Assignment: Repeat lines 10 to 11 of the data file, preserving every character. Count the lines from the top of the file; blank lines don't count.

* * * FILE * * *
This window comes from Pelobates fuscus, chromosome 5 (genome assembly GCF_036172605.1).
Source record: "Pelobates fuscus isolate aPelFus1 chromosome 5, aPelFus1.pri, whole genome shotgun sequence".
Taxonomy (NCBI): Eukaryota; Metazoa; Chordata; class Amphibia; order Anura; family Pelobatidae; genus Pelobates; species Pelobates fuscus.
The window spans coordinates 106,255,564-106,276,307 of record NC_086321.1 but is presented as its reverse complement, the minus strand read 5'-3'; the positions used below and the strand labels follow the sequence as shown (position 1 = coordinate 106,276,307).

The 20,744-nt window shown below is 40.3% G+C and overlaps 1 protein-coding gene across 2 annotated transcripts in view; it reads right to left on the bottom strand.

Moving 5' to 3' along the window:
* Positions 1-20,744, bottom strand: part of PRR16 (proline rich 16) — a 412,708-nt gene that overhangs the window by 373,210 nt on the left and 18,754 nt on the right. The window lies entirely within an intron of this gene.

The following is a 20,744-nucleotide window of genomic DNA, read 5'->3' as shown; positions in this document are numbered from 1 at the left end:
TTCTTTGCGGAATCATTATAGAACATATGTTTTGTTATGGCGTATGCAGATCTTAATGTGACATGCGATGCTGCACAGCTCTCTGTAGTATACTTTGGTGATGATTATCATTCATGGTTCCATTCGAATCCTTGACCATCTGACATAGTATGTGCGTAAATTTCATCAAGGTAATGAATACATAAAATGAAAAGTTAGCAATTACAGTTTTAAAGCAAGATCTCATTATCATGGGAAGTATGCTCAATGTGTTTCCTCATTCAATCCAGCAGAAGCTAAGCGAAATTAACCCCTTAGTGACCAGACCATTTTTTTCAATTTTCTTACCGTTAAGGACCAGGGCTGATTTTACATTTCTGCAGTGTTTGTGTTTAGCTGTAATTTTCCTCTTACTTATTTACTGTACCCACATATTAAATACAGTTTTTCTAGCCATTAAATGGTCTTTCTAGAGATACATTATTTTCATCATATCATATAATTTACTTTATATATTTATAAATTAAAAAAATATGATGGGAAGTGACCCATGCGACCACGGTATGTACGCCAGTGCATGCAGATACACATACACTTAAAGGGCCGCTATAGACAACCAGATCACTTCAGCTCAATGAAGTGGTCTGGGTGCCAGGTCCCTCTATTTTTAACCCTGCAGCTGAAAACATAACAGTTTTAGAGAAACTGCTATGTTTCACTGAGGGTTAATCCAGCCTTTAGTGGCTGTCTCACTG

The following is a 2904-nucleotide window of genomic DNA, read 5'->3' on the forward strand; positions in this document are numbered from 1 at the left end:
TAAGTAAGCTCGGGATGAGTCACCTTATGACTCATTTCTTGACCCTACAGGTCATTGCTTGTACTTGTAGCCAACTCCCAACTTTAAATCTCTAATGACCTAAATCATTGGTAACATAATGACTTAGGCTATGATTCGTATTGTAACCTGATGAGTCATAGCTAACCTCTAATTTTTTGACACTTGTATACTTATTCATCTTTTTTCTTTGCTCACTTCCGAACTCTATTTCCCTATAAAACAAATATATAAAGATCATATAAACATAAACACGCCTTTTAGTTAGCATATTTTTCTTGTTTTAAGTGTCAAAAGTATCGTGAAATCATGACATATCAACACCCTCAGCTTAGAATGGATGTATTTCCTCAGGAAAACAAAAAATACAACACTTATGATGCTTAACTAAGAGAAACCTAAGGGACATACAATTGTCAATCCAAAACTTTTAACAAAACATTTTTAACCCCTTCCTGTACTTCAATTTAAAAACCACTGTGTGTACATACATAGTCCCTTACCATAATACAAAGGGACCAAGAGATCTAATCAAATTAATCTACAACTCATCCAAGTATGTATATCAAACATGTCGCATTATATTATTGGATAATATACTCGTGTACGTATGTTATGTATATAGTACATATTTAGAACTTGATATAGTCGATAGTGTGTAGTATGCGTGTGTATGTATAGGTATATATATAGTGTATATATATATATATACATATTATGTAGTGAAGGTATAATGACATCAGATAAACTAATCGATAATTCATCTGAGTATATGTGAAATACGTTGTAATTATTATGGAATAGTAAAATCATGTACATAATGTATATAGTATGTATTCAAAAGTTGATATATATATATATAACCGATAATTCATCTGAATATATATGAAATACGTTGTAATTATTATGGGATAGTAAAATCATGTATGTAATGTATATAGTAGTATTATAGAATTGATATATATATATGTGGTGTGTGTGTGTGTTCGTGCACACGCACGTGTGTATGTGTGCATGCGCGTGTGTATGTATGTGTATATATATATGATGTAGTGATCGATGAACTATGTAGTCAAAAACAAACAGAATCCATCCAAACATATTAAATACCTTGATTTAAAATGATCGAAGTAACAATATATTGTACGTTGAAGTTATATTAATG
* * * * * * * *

The following is a 2904-nucleotide window of genomic DNA, read 5'->3' on the forward strand; positions in this document are numbered from 1 at the left end:
TAAGTAAGCTCGGGATGAGTCACCTTATGACTCATTTCTTGACCCTACAGGTCATTGCTTGTACTTGTAGCCAACTCCCAACTTTAAATCTCTAATGACCTAAATCATTGGTAACATAATGACTTAGGCTATGATTCGTATTGTAACCTGATGAGTCATAGCTAACCTCTAATTTTTTGACACTTGTATACTTATTCATCTTTTTTCTTTGCTCACTTCCGAACTCTATTTCCCTATAAAACAAATATATAAAGATCATATAAACATAAACACGCCTTTTAGTTAGCATATTTTTCTTGTTTTAAGTGTCAAAAGTATCGTGAAATCATGACATATCAACACCCTCAGCTTAGAATGGATGTATTTCCTCAGGAAAACAAAAAATACAACACTTATGATGCTTAACTAAGAGAAACCTAAGGGACATACAATTGTCAATCCAAAACTTTTAACAAAACATTTTTAACCCCTTCCTGTACTTCAATTTAAAAACCACTGTGTGTACATACATAGTCCCTTACCATAATACAAAGGGACCAAGAGATCTAATCAAATTAATCTACAACTCATCCAAGTATGTATATCAAACATGTCGCATTATATTATTGGATAATATACTCGTGTACGTATGTTATGTATATAGTACATATTTAGAACTTGATATAGTCGATAGTGTGTAGTATGCGTGTGTATGTATAGGTATATATATAGTGTATATATATATATATACATATTATGTAGTGAAGGTATAATGACATCAGATAAACTAATCGATAATTCATCTGAGTATATGTGAAATACGTTGTAATTATTATGGAATAGTAAAATCATGTACATAATGTATATAGTATGTATTCAAAAGTTGATATATATATATATAACCGATAATTCATCTGAATATATATGAAATACGTTGTAATTATTATGGGATAGTAAAATCATGTATGTAATGTATATAGTAGTATTATAGAATTGATATATATATATGTGGTGTGTGTGTGTGTTCGTGCACACGCACGTGTGTATGTGTGCATGCGCGTGTGTATGTATGTGTATATATATATGATGTAGTGATCGATGAACTATGTAGTCAAAAACAAACAGAATCCATCCAAACATATTAAATACCTTGATTTAAAATGATCGAAGTAACAATATATTGTACGTTGAAGTTATATTAATG